• A communication issue that the app doesn’t know how to handle
  • A DB query that messed up on the backend side

We need further information for identifying the specific issue. This is where frontend tracing can be helpful. Frontend tracing enables us to stop guessing and begin understanding where the issue occurred.

Frontend Troubleshooting with Distributed Tracing

Data from tracing is based on spans. If a trace is a collection of operations that represent a transaction, a span is a single operation. It can be an HTTP request, a DB query, a serverless function invocation, etc. By taking the spans and visualizing them in a tree-like manner, developers can see the full and dynamic view of their system, including the issue they’re investigating. Then, they can investigate deeper to understand why it happened and resolve it. A trace can be really helpful when identifying the root cause of an issue, like bottlenecks or latency issues.

Let’s look at an example. Here is a to-do app trace with three simple components – a frontend, backend and MongoDB:

frontend troubleshooting service

The trace includes spans from the frontend app and the backend service. If an issue occurs, you can see exactly which data flowed between the components. This enables us to “draw the line” from the specific click in the front end (performed by the user) to the DB query.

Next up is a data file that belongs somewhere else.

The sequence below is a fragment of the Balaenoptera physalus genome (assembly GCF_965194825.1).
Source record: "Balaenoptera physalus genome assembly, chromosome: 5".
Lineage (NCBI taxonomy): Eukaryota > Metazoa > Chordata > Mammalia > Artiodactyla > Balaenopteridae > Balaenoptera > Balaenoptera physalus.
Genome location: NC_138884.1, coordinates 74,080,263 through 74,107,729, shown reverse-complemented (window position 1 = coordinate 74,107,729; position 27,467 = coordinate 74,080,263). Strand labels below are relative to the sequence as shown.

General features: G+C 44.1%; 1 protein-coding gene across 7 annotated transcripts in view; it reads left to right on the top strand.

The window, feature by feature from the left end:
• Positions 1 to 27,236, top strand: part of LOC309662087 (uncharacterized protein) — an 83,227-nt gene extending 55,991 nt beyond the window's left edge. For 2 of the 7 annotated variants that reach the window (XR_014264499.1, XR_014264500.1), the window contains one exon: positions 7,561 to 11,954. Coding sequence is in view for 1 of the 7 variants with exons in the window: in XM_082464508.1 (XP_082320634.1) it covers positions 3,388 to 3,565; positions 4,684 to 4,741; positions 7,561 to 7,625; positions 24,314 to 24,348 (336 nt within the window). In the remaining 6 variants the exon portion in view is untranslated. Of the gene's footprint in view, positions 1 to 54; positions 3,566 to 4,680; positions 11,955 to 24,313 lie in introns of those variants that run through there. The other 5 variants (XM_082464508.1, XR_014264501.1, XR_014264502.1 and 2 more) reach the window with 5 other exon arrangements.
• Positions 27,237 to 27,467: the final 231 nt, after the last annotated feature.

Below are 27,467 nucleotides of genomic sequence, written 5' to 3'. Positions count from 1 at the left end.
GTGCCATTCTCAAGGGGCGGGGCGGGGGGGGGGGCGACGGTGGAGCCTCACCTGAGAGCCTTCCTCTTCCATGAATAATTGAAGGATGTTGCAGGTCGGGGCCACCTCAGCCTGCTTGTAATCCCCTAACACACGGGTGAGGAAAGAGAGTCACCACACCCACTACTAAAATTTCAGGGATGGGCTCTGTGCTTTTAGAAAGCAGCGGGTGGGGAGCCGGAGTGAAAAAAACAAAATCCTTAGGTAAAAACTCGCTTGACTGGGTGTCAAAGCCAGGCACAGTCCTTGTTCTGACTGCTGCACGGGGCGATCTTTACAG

Now, instead of guessing where the issue was – you can actually see it. You can see if the request left the device, if there was a response from the backend, if there were “missing parts” in the response that caused the app to get stuck, etc.

Now let’s say we want to investigate if an issue was caused by latency. In Helios, we have a feature that shows the duration of a span. It looks like this:

frontend bottleneck microservices

Instead of guessing where the bottleneck is or creating a log-based timestamps report, you can examine the trace itself. The timestamp of each span shows when actions occurred and if there was any latency in the request.

Helios’s spans explorer was designed specifically for this use case. It allows sorting spans based on their duration/timestamp:

spans, distributed tracing

In the trace visualization, we can see how much time each operation takes – and maybe even where we should optimize.